BERLIN — The Nazi guard lived a quiet life in New York City for decades, having lied on his United States immigration papers in 1949 about the type of work he did during World War II. But on Tuesday, he was deported to Germany, ending a 14-year battle to remove him from American soil.
The former guard, Jakiw Palij, is believed to have been the last surviving Nazi war crimes suspect living in the United States. First tracked down by investigators in 1993, Mr. Palij was stripped of his American citizenship 10 years later when a federal judge found that he had falsely claimed in his visa application that he had worked on his father’s farm in Poland and at a German factory during the period when he was actually serving the Nazis.
In 2004, a federal immigration judge ordered that Mr. Palij be deported. But for years, no country would accept him.
Germany had long refused to do so because Mr. Palij, whose birthplace was once in Poland and is now part of Ukraine, is not actually German. Poland and Ukraine refused to take him, saying he was Germany’s responsibility. On Tuesday, the German foreign minister, Heiko Maas, acknowledged as much.
“We accept the moral obligation of Germany, in whose name terrible injustice was committed under the Nazis,” Mr. Maas told the newspaper Frankfurter Allgemeine Zeitung. “We are taking responsibility vis-à-vis the victims of National Socialism and our international partners — even if that demands of us what are at times politically difficult considerations.”
Mr. Palij, now 95 and frail, arrived at Düsseldorf Airport early Tuesday and was taken by a Red Cross ambulance to a nursing home near Münster, in northwestern Germany. Until Monday, he had been living in a two-story red-brick house in Queens. Jewish activists had frequently staged protests outside the home.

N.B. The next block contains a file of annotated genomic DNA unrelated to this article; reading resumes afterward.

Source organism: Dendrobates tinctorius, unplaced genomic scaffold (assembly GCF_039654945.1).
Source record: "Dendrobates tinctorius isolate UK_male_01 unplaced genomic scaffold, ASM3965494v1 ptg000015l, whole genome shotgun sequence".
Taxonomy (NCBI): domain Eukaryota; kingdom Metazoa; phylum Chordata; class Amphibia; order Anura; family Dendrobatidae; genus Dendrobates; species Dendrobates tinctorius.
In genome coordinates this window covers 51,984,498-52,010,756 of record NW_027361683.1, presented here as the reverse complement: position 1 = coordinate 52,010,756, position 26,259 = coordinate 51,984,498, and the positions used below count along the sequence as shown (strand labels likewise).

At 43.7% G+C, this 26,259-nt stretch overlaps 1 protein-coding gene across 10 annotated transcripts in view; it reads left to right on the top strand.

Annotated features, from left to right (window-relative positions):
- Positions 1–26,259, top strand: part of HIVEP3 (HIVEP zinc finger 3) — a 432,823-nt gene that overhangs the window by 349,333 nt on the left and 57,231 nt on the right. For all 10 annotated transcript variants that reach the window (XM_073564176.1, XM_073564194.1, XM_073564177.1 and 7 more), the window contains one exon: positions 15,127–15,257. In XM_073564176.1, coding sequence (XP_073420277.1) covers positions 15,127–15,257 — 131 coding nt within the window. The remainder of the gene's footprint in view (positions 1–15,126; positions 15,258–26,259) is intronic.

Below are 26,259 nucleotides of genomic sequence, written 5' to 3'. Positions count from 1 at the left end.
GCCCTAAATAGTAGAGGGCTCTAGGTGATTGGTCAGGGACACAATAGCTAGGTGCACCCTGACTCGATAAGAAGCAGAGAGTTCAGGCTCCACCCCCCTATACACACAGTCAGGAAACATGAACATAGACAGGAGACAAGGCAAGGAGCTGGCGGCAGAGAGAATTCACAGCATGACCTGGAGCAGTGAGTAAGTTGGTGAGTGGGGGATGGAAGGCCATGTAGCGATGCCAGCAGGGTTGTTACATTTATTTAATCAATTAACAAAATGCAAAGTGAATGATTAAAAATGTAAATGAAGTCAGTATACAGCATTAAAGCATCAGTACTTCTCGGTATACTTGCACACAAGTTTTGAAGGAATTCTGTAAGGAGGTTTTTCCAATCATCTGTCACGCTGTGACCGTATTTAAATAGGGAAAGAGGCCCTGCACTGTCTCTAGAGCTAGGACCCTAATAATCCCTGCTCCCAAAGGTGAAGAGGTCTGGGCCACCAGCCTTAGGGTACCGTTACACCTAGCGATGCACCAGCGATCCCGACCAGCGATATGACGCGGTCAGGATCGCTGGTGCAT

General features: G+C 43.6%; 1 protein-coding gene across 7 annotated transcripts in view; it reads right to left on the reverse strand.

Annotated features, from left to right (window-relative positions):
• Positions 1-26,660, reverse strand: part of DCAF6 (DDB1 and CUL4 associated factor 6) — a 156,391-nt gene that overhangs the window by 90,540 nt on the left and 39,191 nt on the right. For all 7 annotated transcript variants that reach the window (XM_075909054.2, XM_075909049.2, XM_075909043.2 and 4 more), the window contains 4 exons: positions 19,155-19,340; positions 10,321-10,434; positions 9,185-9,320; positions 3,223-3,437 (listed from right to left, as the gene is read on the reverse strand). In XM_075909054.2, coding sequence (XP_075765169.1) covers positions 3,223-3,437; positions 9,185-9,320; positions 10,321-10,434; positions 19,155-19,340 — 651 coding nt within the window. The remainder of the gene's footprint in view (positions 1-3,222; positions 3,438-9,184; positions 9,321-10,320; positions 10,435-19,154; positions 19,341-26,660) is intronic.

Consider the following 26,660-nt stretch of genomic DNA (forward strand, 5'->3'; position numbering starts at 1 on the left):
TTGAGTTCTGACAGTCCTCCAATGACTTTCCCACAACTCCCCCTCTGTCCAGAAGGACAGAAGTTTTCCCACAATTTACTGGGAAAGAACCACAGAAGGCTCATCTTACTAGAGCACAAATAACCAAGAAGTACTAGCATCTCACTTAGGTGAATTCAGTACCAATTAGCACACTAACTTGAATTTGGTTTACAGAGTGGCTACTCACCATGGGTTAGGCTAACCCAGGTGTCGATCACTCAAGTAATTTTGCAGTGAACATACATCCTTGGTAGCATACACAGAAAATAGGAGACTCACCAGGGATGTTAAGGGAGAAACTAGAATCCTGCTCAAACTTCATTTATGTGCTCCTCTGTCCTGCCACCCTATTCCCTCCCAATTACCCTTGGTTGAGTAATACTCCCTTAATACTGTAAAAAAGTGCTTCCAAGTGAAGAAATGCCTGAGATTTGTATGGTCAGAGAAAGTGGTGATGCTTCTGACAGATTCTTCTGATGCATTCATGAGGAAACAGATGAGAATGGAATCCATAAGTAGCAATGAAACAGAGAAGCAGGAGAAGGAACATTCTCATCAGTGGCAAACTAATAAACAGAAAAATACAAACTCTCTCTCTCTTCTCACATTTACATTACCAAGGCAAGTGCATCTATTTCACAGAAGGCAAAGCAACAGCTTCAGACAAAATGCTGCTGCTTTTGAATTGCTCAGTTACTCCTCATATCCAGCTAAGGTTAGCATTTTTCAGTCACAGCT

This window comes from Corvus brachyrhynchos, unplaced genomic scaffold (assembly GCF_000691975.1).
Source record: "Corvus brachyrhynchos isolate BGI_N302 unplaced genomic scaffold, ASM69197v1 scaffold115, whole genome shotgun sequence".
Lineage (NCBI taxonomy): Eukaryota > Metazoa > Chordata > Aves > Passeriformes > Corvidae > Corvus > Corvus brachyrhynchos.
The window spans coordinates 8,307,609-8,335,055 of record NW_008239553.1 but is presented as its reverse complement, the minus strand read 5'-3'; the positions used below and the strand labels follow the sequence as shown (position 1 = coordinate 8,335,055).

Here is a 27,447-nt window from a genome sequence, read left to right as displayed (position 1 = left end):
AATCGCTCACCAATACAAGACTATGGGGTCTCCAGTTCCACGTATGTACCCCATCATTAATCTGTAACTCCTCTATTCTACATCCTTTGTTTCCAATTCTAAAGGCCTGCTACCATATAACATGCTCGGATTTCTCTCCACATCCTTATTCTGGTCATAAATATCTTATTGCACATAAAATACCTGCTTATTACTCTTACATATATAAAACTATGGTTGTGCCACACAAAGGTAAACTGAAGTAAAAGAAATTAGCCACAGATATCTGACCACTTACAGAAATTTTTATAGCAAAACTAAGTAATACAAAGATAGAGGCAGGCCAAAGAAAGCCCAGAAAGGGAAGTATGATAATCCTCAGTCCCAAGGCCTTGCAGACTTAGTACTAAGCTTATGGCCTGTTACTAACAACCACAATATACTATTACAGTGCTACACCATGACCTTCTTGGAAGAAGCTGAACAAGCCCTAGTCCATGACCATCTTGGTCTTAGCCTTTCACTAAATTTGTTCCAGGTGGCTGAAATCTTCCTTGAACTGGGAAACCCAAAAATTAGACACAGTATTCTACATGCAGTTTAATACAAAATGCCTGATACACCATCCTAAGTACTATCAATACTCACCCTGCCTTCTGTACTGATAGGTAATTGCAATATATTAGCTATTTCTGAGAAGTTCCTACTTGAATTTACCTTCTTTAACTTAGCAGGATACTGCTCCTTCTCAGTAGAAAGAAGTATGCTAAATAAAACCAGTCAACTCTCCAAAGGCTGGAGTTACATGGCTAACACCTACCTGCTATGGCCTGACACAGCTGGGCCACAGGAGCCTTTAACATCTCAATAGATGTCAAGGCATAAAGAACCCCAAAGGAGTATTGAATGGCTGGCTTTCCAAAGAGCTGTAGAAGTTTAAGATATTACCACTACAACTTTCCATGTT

American officials and diplomats had long urged Germany to take in Mr. Palij, but the efforts appear to have intensified under President Trump. The American leader regularly raised the issue in meetings with Chancellor Angela Merkel, officials said, and the new ambassador to Berlin, Richard Grenell, made it a priority in recent weeks.
“To protect the promise of freedom for Holocaust survivors and their families, President Trump prioritized the removal of Palij,” the White House said in a statement on Tuesday.
Like other young men from Poland and Ukraine during the German occupation, Mr. Palij was trained by the Nazi special police, the SS, as an 18-year-old. He is believed to have served as an armed guard at the Trawniki labor camp in 1943. On one day that year, more than 6,000 Jewish men, women and children died in the camp.
Mr. Palij has long denied participating in any killings, saying that he had merely guarded bridges and rivers. The SS forced him to work for them, he said, threatening to kill him and his family. “I know what they say,” he told The New York Times in an interview in 2003, “but I was never a collaborator.”
But the United States government determined in the early 2000s that he had participated in the persecution of Jews at Trawniki.
Around the residential block in Queens where Mr. Palij had lived since fleeing Germany, opinions about his deportation diverged sharply.
Maria Rososado, 70, who lives across the street, said she would often see Mr. Palij outside, cleaning his front yard and sidewalk. He mostly kept to himself, she said.
In the brief conversations she had with her neighbor, he was visibly sick, she said, and did not appear to have many years left. “He was just an old man,” she said. “He was not a bad person. He was a good neighbor.”
Adam DiFilippo, 33, whose stepmother is of Jewish descent, took a different view.
“This man deserves what he gets,” Mr. DiFilippo said. He said he learned of Mr. Palij’s past when students from a Jewish high school in Lawrence, N.Y., protested outside his home last November.
“This is New York City. We all have the freedom to be whatever we want,” he said, adding, “Just because you’re a New Yorker doesn’t give you the right to be a Nazi.”
Since 2005, the Justice Department has won deportation orders for 11 Nazi criminals, but only one of them has been successfully sent abroad: John Demjanjuk, a retired autoworker who had also served as a guard at Trawniki. He died in Germany in 2012, at the age of 91, before he could serve out his jail sentence for his role in the death of 28,000 people.
The remaining nine people subjected to deportation orders all died in the United States before facing justice. In the words of a Justice Department official, Mr. Palij is the “last adjudicated Nazi criminal in the United States.”
John Surico contributed reporting from New York.